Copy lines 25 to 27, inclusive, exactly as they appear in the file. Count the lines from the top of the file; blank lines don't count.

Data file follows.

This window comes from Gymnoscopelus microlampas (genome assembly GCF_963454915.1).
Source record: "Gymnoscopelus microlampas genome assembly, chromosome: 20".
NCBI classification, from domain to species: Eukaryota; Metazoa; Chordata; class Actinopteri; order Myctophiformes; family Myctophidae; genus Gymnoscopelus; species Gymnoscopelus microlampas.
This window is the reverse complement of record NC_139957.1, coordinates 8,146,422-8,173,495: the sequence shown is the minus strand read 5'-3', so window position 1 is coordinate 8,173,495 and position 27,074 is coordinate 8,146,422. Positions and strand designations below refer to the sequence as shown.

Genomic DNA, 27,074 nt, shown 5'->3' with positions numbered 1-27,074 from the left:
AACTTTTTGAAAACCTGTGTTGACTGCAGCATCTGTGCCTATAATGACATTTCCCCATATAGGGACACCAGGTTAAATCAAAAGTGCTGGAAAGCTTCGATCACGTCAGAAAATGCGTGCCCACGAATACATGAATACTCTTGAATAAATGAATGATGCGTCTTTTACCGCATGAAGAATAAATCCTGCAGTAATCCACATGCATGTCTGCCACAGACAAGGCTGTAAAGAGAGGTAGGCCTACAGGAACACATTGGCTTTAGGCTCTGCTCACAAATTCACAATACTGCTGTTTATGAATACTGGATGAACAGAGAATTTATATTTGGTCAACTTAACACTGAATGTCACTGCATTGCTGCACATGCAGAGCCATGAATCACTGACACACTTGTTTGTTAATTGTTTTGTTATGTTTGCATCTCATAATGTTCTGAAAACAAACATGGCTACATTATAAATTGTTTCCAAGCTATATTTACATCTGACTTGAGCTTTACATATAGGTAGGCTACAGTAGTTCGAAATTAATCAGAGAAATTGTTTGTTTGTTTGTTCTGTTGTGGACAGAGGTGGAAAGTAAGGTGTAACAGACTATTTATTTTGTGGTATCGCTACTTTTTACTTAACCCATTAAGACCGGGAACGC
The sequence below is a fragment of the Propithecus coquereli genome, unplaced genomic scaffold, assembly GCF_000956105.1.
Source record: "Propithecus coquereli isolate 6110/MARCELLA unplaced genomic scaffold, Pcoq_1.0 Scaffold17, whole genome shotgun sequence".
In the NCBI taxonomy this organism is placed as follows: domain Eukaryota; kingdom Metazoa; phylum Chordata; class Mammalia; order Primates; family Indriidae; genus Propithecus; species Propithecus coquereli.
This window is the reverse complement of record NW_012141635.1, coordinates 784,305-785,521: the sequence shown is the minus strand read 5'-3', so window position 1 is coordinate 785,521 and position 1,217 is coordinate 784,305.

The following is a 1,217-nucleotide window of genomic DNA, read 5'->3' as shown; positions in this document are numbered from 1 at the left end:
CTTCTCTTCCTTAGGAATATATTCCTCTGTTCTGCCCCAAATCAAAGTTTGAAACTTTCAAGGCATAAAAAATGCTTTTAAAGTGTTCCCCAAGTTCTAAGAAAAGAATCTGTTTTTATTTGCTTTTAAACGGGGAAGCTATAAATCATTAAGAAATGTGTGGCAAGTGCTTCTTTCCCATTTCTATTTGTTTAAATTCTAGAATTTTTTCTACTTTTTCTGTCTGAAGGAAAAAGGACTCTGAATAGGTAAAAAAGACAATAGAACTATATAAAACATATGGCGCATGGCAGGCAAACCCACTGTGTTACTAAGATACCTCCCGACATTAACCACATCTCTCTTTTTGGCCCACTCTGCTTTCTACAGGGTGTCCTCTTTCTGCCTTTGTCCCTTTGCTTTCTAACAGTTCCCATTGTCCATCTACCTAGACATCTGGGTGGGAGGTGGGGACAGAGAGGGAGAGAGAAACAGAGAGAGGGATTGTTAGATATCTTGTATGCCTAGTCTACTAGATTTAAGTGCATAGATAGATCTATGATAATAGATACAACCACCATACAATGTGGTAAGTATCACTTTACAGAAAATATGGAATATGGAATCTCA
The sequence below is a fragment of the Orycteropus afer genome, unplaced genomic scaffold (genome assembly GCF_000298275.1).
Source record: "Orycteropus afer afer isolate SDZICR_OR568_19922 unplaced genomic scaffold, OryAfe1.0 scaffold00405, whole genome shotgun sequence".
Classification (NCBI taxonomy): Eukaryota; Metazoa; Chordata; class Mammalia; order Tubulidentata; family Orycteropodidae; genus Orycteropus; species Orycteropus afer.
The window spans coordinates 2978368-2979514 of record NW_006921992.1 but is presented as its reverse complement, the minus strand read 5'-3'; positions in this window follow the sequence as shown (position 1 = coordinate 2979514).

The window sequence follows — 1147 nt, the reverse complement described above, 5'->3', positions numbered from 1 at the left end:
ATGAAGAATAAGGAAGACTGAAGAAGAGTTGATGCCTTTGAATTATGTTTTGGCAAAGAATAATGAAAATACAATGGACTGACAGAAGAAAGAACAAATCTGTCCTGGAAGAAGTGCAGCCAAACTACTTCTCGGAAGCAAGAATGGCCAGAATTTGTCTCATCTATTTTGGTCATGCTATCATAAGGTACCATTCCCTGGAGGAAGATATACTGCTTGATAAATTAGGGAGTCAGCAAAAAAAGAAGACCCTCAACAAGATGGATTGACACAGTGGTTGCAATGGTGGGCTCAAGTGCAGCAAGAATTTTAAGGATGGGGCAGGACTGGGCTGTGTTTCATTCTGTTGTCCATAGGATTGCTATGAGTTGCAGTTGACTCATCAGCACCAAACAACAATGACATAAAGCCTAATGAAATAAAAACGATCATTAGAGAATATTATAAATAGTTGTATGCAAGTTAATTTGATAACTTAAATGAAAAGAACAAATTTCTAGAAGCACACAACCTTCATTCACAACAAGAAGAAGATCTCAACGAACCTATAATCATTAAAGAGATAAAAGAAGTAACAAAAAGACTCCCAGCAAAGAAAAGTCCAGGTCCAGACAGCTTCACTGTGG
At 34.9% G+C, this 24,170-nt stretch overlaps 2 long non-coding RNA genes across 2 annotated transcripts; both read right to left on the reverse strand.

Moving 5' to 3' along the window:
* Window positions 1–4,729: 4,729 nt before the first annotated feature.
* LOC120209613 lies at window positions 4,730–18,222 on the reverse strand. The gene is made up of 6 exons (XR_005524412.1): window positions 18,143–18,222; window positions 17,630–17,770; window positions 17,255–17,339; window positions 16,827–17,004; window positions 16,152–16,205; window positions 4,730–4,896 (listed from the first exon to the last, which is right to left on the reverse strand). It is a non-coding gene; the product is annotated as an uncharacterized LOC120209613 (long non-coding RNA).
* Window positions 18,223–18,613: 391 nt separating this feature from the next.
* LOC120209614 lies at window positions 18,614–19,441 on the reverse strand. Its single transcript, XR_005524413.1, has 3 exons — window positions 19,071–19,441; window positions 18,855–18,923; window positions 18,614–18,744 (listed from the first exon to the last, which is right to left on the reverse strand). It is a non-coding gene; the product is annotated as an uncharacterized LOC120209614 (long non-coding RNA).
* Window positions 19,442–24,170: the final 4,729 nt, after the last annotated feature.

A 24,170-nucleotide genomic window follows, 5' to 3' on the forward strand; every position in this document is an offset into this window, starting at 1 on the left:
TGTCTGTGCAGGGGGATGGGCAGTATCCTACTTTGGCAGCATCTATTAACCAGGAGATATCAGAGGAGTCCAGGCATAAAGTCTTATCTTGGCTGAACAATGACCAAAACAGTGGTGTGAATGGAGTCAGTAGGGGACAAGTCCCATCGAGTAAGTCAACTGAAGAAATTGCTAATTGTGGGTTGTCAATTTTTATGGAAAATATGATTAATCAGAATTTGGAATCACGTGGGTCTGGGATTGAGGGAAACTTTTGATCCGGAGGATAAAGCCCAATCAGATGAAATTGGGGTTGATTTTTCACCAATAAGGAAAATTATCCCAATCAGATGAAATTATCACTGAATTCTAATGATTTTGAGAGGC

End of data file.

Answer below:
* Window positions 19,442–24,170: the final 4,729 nt, after the last annotated feature.

A 24,170-nucleotide genomic window follows, 5' to 3' on the forward strand; every position in this document is an offset into this window, starting at 1 on the left:
TGTCTGTGCAGGGGGATGGGCAGTATCCTACTTTGGCAGCATCTATTAACCAGGAGATATCAGAGGAGTCCAGGCATAAAGTCTTATCTTGGCTGAACAATGACCAAAACAGTGGTGTGAATGGAGTCAGTAGGGGACAAGTCCCATCGAGTAAGTCAACTGAAGAAATTGCTAATTGTGGGTTGTCAATTTTTATGGAAAATATGATTAATCAGAATTTGGAATCACGTGGGTCTGGGATTGAGGGAAACTTTTGATCCGGAGGATAAAGCCCAATCAGATGAAATTGGGGTTGATTTTTCACCAATAAGGAAAATTATCCCAATCAGATGAAATTATCACTGAATTCTAATGATTTTGAGAGGC